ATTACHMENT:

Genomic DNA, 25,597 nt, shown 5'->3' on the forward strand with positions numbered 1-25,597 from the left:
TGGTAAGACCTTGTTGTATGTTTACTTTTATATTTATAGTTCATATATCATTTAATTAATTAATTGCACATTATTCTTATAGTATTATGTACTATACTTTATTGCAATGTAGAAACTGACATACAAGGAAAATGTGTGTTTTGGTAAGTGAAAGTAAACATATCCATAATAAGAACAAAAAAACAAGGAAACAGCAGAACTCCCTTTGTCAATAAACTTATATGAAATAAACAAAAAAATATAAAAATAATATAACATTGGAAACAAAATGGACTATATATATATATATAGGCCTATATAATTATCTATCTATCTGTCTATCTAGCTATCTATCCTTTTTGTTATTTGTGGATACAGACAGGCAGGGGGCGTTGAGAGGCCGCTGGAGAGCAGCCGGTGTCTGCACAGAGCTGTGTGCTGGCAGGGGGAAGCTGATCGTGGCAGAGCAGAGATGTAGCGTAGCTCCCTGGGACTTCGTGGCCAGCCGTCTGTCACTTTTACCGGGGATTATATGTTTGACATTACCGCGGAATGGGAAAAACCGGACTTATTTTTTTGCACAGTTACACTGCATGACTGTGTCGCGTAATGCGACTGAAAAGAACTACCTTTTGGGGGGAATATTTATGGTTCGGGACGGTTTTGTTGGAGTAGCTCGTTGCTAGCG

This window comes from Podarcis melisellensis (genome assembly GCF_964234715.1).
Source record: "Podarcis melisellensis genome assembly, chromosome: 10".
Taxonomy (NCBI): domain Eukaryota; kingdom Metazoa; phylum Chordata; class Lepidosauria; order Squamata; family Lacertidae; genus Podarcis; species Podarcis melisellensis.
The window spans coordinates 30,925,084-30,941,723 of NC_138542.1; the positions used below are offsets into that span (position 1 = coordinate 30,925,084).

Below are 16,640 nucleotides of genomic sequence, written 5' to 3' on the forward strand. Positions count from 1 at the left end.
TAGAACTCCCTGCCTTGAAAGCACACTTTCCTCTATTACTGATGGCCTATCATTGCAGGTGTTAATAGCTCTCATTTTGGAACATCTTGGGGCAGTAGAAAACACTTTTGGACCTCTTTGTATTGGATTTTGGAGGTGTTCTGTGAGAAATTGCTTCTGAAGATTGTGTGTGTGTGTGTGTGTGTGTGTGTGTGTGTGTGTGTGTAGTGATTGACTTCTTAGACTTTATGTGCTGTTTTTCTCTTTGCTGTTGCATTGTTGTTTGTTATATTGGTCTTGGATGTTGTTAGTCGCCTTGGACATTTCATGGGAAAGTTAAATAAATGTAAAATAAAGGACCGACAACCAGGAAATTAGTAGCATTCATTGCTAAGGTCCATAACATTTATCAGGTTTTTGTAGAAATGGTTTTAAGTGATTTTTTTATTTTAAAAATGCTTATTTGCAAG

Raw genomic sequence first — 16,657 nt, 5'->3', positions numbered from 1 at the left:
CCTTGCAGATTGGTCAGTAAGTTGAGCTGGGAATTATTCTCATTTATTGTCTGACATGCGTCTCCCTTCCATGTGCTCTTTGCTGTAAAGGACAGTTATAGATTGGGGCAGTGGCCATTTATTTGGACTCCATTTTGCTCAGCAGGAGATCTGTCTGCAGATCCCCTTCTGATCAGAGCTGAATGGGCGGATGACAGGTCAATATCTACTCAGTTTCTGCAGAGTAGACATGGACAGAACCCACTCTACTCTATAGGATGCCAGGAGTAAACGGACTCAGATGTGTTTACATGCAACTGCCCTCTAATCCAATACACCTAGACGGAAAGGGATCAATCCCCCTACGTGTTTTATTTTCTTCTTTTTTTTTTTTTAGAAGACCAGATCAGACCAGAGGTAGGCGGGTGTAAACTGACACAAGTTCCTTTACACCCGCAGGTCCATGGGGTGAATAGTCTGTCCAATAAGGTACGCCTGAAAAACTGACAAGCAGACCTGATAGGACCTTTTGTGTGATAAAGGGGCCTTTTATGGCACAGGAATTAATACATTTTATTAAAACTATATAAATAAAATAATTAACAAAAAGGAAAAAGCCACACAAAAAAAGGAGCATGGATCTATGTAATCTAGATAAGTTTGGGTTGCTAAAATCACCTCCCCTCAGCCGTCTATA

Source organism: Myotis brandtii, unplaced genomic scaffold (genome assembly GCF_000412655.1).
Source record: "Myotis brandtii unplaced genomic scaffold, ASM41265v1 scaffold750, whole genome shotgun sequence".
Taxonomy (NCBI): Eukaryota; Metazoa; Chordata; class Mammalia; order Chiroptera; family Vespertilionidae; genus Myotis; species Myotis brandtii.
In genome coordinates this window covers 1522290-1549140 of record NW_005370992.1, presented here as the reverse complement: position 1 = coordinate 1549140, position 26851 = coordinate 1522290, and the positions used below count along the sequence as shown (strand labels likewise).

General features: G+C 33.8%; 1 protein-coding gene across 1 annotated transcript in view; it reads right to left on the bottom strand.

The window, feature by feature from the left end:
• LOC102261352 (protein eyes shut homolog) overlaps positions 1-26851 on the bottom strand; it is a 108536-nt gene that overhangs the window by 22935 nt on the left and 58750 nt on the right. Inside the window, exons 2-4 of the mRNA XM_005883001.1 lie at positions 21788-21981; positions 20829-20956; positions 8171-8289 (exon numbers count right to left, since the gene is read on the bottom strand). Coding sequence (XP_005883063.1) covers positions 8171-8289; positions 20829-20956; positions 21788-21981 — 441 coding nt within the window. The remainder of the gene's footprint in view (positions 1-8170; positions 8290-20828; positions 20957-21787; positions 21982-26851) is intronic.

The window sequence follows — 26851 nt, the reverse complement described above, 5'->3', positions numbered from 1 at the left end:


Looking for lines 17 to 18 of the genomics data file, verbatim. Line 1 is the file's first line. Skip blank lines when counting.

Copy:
• LOC102261352 (protein eyes shut homolog) overlaps positions 1-26851 on the bottom strand; it is a 108536-nt gene that overhangs the window by 22935 nt on the left and 58750 nt on the right. Inside the window, exons 2-4 of the mRNA XM_005883001.1 lie at positions 21788-21981; positions 20829-20956; positions 8171-8289 (exon numbers count right to left, since the gene is read on the bottom strand). Coding sequence (XP_005883063.1) covers positions 8171-8289; positions 20829-20956; positions 21788-21981 — 441 coding nt within the window. The remainder of the gene's footprint in view (positions 1-8170; positions 8290-20828; positions 20957-21787; positions 21982-26851) is intronic.

The window sequence follows — 26851 nt, the reverse complement described above, 5'->3', positions numbered from 1 at the left end: